hermanmunster wrote:

..however one of the problems with GCSE Biol was that you had to get EXACTLY the right words(s)

Exactly and its very prescriptive about using the right terminology for higher grades.

I was also suprised at IGCSE grade boundaries for Maths, they seem to be so low. In 2010, 28% would get a C grade on the higher tier. I looked at GCSE Edexcel for 2010 here

http://www.edexcel.com/iwantto/I%20want ... daries.pdf and its not that much different either hoovering around 30% for a C Grade on the higher tier.

I remember seeing a discussion on the teachers forum that last year it was difficult getting a C grades on foundation paper compared to higher paper as some boards had high grade boundaries on the foundation paper.

Ginx I don't see the point of testing and giving them GCSE maths when they are younger. Perhaps ocassionally that may be fine but I think its better getting a broader knowledge of maths. I like this free online resources

http://www.artofproblemsolving.com/Alcu ... uction.php Its for gifted students but any child can use it because the system automatically provides problems of appropriate difficulty.

The Sunday Time had this last week

"State schools + maths = rejection by Cambridge"

**Quote:**

AN ALARMING gap between the success of state and independent-school applicants for maths at Cambridge is revealed by internal figures that have fuelled the row over A-levels.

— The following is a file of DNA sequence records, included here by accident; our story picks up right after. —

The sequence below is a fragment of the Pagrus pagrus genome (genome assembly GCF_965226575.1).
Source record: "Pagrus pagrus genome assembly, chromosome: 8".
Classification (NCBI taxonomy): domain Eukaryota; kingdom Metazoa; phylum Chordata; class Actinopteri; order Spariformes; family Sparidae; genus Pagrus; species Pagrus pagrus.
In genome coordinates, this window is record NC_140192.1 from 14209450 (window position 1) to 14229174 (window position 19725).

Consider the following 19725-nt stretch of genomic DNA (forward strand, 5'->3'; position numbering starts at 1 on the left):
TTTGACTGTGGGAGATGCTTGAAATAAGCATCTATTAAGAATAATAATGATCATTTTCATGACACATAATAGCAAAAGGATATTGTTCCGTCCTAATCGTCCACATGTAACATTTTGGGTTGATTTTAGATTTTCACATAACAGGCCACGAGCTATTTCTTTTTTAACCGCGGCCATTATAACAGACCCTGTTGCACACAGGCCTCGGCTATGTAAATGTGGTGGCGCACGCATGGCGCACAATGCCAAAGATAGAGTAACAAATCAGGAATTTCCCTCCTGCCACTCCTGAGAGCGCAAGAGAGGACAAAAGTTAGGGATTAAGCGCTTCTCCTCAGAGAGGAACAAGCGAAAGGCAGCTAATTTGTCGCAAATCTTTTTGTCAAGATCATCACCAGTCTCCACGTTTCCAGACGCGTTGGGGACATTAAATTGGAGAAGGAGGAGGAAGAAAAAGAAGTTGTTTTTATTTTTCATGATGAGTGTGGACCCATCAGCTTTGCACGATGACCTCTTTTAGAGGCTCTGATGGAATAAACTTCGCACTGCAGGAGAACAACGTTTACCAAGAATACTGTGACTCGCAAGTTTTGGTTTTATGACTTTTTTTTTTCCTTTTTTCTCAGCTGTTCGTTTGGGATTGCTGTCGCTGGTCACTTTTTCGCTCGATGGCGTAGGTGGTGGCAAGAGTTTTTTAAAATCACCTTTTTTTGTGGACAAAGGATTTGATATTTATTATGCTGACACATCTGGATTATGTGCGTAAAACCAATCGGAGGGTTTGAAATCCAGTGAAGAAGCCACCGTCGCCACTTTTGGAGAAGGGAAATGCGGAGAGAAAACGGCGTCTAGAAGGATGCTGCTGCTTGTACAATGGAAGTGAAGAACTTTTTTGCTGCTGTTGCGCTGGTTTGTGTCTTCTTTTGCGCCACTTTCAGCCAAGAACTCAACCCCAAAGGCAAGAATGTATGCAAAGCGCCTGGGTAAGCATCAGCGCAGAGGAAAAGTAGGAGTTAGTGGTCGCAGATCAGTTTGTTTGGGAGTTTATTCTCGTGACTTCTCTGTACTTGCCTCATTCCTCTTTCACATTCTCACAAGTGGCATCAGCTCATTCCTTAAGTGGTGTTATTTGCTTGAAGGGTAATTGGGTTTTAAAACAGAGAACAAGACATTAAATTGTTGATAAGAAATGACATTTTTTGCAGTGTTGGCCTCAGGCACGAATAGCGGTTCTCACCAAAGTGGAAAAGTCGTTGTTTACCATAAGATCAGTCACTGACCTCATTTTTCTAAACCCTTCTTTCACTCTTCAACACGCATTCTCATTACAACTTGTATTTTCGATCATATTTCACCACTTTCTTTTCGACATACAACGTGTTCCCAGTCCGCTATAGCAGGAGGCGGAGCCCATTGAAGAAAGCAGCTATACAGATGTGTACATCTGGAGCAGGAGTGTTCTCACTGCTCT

Maths is the subject with the third-highest number of state-school applicants to Cambridge but it has the lowest acceptance rate — just 18% were successful last year compared with 40% of those from independent schools. The gap is reflected at Oxford where 14.5% of state-school applicants were accepted for maths compared with 22.8% from independents.

State-school applicants are also far less successful in subjects that rely on maths, such as science, engineering and medicine. In computer science, only 24% are accepted, compared with half of those from private schools.

This here is the problem of just restricting a child to narrow curriculum of GCSE testing

**Quote:**

“Mathematics teaching at A-level tends to be very narrow and procedural and this is the case across the state and independent sectors. A handful of schools go well beyond the syllabus and they are the ones dominating the Oxbridge entries,” said Jeremy Hodgen, professor of mathematics education at King’s College London.

Point is for those with gifted Mathematician, simply dosing them with GCSE papers is pretty restrictive esp if the children plan studying it on higher level.

**Quote:**

Nick Edwards, who is studying economics at Cambridge, received extra maths classes at Tiffin school in Kingston, southwest London. “In A-level maths and further maths, the methods to solve each question are given to you on a plate. You go through the motions that your teacher will have drilled into you. In Step, you have to work out which methodology to use to solve the problem, then solve the problem itself. It’s a better test of pure logic, and there’s a creative element to it as well,” he said.

I think the KS3 is VERY long and there isn't much to cover so and the reason why most schools have narrowed it down to 2 years. Yes I suspect the ones who scored well in 11+ can give a GCSE paper a good go.

(and that makes me wonder if grammar schools add much value in the 5 years they have with these kids)